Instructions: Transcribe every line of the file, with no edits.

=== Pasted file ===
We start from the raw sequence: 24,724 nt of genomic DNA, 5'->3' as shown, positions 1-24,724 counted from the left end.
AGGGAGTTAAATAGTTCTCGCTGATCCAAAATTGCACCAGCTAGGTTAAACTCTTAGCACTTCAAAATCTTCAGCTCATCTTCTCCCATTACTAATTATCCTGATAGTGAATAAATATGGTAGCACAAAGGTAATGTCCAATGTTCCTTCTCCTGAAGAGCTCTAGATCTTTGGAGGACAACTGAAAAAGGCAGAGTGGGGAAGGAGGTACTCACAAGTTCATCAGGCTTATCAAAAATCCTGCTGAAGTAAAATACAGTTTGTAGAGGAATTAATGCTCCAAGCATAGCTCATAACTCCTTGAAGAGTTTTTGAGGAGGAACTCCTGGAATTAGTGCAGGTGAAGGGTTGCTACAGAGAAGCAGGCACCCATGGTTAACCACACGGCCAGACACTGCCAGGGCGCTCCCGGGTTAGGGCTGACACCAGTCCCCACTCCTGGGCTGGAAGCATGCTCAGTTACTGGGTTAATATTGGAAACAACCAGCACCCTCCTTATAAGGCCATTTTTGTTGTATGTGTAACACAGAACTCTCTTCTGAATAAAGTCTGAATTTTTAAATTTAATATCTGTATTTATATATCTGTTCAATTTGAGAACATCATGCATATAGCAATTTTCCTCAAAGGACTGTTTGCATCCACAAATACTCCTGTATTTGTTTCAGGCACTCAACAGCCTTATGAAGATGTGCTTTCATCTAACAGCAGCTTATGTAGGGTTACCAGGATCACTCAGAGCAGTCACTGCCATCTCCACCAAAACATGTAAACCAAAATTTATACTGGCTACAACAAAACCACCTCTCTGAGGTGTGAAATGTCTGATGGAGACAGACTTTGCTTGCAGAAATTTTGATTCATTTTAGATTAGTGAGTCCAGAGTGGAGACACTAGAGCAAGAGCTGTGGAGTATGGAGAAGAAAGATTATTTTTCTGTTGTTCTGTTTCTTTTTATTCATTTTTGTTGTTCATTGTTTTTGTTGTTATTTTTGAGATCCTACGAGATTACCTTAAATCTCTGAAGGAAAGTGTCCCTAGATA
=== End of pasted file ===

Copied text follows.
We start from the raw sequence: 24,724 nt of genomic DNA, 5'->3' as shown, positions 1-24,724 counted from the left end.
AGGGAGTTAAATAGTTCTCGCTGATCCAAAATTGCACCAGCTAGGTTAAACTCTTAGCACTTCAAAATCTTCAGCTCATCTTCTCCCATTACTAATTATCCTGATAGTGAATAAATATGGTAGCACAAAGGTAATGTCCAATGTTCCTTCTCCTGAAGAGCTCTAGATCTTTGGAGGACAACTGAAAAAGGCAGAGTGGGGAAGGAGGTACTCACAAGTTCATCAGGCTTATCAAAAATCCTGCTGAAGTAAAATACAGTTTGTAGAGGAATTAATGCTCCAAGCATAGCTCATAACTCCTTGAAGAGTTTTTGAGGAGGAACTCCTGGAATTAGTGCAGGTGAAGGGTTGCTACAGAGAAGCAGGCACCCATGGTTAACCACACGGCCAGACACTGCCAGGGCGCTCCCGGGTTAGGGCTGACACCAGTCCCCACTCCTGGGCTGGAAGCATGCTCAGTTACTGGGTTAATATTGGAAACAACCAGCACCCTCCTTATAAGGCCATTTTTGTTGTATGTGTAACACAGAACTCTCTTCTGAATAAAGTCTGAATTTTTAAATTTAATATCTGTATTTATATATCTGTTCAATTTGAGAACATCATGCATATAGCAATTTTCCTCAAAGGACTGTTTGCATCCACAAATACTCCTGTATTTGTTTCAGGCACTCAACAGCCTTATGAAGATGTGCTTTCATCTAACAGCAGCTTATGTAGGGTTACCAGGATCACTCAGAGCAGTCACTGCCATCTCCACCAAAACATGTAAACCAAAATTTATACTGGCTACAACAAAACCACCTCTCTGAGGTGTGAAATGTCTGATGGAGACAGACTTTGCTTGCAGAAATTTTGATTCATTTTAGATTAGTGAGTCCAGAGTGGAGACACTAGAGCAAGAGCTGTGGAGTATGGAGAAGAAAGATTATTTTTCTGTTGTTCTGTTTCTTTTTATTCATTTTTGTTGTTCATTGTTTTTGTTGTTATTTTTGAGATCCTACGAGATTACCTTAAATCTCTGAAGGAAAGTGTCCCTAGATA